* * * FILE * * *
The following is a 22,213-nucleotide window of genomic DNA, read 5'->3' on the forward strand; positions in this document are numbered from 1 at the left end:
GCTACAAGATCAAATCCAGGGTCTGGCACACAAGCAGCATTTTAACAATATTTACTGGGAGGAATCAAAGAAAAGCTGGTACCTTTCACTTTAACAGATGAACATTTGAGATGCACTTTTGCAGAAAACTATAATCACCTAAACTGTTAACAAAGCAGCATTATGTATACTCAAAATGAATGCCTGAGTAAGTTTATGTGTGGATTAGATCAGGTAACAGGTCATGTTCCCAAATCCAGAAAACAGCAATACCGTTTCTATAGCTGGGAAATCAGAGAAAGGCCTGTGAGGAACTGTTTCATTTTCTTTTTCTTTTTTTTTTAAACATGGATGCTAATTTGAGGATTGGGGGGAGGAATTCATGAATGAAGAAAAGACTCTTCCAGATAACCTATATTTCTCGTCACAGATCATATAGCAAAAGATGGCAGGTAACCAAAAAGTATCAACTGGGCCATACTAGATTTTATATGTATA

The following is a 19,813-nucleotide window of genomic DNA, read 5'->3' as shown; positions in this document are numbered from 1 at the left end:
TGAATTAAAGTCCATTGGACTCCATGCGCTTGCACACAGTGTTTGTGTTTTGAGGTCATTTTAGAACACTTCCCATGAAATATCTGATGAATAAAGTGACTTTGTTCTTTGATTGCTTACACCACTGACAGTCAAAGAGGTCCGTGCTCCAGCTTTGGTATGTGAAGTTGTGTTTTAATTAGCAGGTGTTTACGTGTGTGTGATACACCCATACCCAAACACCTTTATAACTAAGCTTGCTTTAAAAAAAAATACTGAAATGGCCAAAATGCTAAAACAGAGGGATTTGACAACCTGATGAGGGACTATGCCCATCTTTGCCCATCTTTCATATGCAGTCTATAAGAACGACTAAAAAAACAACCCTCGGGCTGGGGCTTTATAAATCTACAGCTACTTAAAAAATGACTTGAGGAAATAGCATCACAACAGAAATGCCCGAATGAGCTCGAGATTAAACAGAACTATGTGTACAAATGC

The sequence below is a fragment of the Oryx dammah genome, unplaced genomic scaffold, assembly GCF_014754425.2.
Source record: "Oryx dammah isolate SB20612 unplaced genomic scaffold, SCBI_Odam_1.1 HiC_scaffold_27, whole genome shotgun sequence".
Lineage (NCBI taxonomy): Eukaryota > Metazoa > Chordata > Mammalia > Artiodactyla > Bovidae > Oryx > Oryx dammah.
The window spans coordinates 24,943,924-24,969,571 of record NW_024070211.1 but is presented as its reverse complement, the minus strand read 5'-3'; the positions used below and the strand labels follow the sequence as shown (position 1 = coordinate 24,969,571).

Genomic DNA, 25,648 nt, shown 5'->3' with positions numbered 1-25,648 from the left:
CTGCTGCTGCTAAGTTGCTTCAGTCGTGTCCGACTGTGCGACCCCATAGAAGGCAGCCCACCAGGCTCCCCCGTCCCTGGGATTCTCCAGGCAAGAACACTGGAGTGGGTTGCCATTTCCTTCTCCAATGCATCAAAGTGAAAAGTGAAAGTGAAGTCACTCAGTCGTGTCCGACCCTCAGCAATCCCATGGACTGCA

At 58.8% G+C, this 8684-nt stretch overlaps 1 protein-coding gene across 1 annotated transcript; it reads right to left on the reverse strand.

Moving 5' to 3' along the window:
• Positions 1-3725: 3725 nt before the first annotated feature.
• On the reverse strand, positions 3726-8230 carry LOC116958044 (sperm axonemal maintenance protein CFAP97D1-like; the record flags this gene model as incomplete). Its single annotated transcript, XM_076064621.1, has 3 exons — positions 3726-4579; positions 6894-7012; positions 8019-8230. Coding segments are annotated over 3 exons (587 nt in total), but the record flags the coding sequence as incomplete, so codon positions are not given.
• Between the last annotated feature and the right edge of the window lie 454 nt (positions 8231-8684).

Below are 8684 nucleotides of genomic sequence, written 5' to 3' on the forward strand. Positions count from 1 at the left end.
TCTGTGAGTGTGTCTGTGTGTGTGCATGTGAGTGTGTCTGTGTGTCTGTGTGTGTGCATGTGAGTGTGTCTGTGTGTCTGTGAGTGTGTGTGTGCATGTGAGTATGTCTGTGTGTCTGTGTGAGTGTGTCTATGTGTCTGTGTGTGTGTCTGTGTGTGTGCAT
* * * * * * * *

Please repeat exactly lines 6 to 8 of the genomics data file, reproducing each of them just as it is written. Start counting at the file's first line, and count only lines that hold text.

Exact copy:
Source record: "Oryx dammah isolate SB20612 unplaced genomic scaffold, SCBI_Odam_1.1 HiC_scaffold_27, whole genome shotgun sequence".
Lineage (NCBI taxonomy): Eukaryota > Metazoa > Chordata > Mammalia > Artiodactyla > Bovidae > Oryx > Oryx dammah.
The window spans coordinates 24,943,924-24,969,571 of record NW_024070211.1 but is presented as its reverse complement, the minus strand read 5'-3'; the positions used below and the strand labels follow the sequence as shown (position 1 = coordinate 24,969,571).